5) Serious tea makers are getting better at it. I remember visiting this shop in Maliandao that was run by two brothers in 06/07, and their teas, which they pressed themselves in Yunnan, were decent, but not great. I went back there today, and the tea I tried were some of the best young puerh I’ve had in quite some time. The ones who entered the game and stayed in the game are now a few years wiser, and some, like this brother pair, are getting quite good at it. The tea is expensive, but I think well worth the money, so I shelled out for a few cakes. I would’ve probably gotten more, if not for the abovementioned limitation of space.
6) Having said that, it’s still quite hard to find anything really decent unless you know already where to look. Shopping in tea markets is not really for the casual traveler. There’s a reason, for example, why few locals visit these places, never mind foreigners. It’s hard looking for good tea when there are literally hundreds of shops all packed inside a two block radius, and it’s only getting harder with more and more tea malls being built. Sometimes I find things because I get lucky, like this white tea, but sometimes you just have to know where to find it, like this brother shop. You also need boatloads of time. I was hoping to find some decent yancha today, but most of the shops I know from back when were either dead, or don’t look too promising. There are no lack of yancha shops at all — I probably ran into a hundred in the past few days, but I didn’t enter a single one. Sitting down and tasting tea takes a lot of time, not to mention having to endure all kinds of crap because they’re not to your liking for either price or taste purposes. Finding good tea takes work.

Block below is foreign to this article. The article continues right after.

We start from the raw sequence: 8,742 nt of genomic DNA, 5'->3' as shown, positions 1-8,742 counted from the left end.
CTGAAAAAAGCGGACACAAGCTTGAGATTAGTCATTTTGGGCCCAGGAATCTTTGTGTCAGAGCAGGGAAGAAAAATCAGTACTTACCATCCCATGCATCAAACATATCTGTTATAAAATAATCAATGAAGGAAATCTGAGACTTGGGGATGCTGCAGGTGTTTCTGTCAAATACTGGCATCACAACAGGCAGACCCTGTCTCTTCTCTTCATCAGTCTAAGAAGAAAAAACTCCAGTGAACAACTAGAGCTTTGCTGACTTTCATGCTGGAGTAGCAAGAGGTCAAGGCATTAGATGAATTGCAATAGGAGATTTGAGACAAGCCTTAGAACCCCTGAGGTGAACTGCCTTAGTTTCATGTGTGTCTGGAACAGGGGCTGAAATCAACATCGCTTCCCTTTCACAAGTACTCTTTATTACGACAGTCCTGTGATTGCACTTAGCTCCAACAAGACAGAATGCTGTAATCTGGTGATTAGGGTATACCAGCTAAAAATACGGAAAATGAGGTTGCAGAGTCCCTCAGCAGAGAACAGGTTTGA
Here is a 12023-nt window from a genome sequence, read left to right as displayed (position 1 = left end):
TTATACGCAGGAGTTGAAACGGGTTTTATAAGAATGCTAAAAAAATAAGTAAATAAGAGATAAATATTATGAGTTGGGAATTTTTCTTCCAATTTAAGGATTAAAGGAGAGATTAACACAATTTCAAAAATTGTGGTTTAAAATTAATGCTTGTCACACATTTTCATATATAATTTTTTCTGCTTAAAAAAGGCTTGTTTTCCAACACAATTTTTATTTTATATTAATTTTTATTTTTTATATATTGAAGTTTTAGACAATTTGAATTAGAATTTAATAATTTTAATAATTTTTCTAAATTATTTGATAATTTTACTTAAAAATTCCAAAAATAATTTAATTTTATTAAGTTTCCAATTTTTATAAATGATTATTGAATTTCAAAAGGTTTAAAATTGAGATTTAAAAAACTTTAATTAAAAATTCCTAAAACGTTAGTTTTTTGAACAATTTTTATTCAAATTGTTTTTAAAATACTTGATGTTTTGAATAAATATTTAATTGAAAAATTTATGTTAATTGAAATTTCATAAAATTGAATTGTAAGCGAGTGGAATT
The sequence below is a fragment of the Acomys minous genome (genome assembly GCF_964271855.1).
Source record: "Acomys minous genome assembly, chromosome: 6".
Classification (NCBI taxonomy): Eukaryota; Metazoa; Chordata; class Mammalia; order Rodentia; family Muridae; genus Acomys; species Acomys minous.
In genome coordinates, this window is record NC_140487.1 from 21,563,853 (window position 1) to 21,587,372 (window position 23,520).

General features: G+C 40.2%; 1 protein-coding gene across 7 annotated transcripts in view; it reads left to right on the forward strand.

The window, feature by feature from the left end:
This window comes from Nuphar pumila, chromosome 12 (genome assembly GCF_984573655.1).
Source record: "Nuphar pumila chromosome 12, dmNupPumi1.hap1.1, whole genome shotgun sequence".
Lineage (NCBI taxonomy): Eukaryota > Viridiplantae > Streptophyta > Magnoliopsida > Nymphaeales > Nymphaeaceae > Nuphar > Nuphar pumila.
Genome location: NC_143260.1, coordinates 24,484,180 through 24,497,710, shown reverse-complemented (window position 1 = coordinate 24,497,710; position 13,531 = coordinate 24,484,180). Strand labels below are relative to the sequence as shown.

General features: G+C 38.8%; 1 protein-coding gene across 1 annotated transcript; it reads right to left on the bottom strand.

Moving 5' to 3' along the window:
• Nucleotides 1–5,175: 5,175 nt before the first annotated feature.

7) It’s still buyer beware. This applies to both the end consumer, like us, and also the producers. Consumers need to be well informed – know what you’re tasting, be able to tell the difference, be able to make good judgment quickly based on one or at most two tastings, and know the prices of things out there. Producers need to know what they’re doing, and not trust their sources too much. I’ve heard and also seen enough in the past few days to know that the same stuff that used to happen in 06/07 still goes on today – people having their maocha swapped between purchase and pressing, people thinking they were buying tea from mountain X when it was really tea shipped in from mountain Y, people processing teas in woefully misinformed ways, etc. Producers, if they’re not careful, can get just as easily screwed as the consumer, except they then pass the cost of the mistakes onto the consumer. That’s why I generally don’t trust any producer who spends less than 3-4 months a year in Yunnan to be pressing cakes. Without that kind of time and effort, and not to mention the necessary building of local connections that require constant maintenance, most vendors simply cannot get the tea they think they’re getting.